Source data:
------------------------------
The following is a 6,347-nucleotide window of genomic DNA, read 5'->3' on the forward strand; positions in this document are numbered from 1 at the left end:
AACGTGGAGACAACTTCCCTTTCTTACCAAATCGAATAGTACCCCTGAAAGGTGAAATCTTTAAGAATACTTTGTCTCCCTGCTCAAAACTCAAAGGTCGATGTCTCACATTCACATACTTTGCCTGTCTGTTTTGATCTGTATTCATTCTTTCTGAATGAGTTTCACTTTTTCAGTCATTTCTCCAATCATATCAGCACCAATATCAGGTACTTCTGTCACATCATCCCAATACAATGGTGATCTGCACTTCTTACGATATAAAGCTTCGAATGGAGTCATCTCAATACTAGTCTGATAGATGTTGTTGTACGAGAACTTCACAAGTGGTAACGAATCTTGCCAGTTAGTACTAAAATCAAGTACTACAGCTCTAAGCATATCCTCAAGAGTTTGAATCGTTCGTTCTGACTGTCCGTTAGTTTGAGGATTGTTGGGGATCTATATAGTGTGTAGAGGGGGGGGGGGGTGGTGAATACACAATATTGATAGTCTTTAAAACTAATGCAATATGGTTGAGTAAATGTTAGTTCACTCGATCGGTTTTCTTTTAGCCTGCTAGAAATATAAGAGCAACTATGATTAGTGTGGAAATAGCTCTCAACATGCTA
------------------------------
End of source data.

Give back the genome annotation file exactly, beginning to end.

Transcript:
The following is a 6,347-nucleotide window of genomic DNA, read 5'->3' on the forward strand; positions in this document are numbered from 1 at the left end:
AACGTGGAGACAACTTCCCTTTCTTACCAAATCGAATAGTACCCCTGAAAGGTGAAATCTTTAAGAATACTTTGTCTCCCTGCTCAAAACTCAAAGGTCGATGTCTCACATTCACATACTTTGCCTGTCTGTTTTGATCTGTATTCATTCTTTCTGAATGAGTTTCACTTTTTCAGTCATTTCTCCAATCATATCAGCACCAATATCAGGTACTTCTGTCACATCATCCCAATACAATGGTGATCTGCACTTCTTACGATATAAAGCTTCGAATGGAGTCATCTCAATACTAGTCTGATAGATGTTGTTGTACGAGAACTTCACAAGTGGTAACGAATCTTGCCAGTTAGTACTAAAATCAAGTACTACAGCTCTAAGCATATCCTCAAGAGTTTGAATCGTTCGTTCTGACTGTCCGTTAGTTTGAGGATTGTTGGGGATCTATATAGTGTGTAGAGGGGGGGGGGGGTGGTGAATACACAATATTGATAGTCTTTAAAACTAATGCAATATGGTTGAGTAAATGTTAGTTCACTCGATCGGTTTTCTTTTAGCCTGCTAGAAATATAAGAGCAACTATGATTAGTGTGGAAATAGCTCTCAACATGCTA